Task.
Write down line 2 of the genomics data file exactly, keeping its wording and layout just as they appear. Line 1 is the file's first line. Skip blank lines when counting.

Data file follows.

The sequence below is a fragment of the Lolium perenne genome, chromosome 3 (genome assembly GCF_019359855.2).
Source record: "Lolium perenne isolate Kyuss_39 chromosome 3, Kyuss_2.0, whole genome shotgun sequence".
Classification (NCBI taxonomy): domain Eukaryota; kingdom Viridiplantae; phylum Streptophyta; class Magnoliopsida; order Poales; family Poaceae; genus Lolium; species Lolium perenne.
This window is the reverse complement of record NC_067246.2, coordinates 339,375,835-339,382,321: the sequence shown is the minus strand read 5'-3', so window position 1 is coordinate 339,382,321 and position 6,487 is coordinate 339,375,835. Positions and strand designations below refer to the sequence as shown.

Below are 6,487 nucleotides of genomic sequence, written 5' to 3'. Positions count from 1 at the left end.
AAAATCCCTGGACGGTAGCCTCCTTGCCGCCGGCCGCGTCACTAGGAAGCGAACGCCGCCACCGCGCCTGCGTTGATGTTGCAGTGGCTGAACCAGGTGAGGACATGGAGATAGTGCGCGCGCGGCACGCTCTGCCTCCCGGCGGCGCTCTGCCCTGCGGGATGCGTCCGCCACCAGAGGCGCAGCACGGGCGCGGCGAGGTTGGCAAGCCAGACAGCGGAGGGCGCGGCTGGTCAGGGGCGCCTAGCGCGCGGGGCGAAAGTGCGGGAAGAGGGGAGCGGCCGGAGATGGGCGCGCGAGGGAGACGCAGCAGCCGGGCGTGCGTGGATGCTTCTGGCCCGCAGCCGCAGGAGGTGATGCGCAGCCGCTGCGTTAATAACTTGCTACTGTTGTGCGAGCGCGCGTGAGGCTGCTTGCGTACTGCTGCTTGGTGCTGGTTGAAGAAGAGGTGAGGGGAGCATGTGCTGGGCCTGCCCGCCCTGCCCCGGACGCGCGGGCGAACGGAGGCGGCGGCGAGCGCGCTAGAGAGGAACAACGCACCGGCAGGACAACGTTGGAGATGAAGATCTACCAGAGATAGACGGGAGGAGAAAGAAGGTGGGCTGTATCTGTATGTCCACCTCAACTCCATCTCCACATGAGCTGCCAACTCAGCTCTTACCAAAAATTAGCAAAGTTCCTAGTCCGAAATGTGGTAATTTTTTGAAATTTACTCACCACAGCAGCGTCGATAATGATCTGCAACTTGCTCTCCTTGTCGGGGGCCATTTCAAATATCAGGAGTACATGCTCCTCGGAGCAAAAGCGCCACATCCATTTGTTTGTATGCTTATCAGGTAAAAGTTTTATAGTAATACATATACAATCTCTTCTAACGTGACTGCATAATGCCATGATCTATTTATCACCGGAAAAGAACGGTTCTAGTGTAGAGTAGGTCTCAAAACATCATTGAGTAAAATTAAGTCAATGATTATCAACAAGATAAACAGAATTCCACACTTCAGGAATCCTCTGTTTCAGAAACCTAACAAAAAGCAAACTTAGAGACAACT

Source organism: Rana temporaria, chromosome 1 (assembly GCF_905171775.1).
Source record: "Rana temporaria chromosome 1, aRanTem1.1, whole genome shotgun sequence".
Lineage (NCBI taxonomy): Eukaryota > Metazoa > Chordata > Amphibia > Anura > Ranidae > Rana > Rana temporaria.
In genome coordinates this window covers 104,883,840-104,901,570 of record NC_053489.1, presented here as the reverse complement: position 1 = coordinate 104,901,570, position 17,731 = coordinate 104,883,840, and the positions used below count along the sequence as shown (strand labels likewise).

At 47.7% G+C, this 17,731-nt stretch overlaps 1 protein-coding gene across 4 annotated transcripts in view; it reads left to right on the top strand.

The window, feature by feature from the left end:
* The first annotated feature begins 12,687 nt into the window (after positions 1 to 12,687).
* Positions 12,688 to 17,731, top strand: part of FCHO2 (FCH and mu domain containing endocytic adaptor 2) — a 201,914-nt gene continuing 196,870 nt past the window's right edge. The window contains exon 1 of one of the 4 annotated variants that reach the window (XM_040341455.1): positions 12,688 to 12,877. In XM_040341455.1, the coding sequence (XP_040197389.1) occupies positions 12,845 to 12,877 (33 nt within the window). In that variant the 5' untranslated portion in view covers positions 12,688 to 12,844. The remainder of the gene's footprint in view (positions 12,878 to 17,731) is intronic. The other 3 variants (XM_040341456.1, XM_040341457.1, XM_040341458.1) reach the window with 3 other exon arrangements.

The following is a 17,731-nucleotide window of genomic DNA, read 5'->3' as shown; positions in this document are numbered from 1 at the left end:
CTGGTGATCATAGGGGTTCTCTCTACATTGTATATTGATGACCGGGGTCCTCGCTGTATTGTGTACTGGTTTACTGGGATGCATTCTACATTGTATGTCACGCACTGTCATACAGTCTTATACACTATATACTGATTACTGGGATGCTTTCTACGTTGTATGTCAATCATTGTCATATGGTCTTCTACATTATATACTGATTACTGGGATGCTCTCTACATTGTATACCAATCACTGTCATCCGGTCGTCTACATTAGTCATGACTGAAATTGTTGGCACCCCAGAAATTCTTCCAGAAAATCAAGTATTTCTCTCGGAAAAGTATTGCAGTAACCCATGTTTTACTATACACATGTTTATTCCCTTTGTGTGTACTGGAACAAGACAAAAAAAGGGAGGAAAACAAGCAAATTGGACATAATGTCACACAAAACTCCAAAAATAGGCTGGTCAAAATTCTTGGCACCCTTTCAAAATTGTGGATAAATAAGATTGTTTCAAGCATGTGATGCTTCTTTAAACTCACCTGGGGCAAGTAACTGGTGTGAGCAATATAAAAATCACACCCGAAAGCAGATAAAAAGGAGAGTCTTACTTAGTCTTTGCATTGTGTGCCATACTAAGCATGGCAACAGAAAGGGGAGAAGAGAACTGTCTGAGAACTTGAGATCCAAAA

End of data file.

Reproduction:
Source record: "Lolium perenne isolate Kyuss_39 chromosome 3, Kyuss_2.0, whole genome shotgun sequence".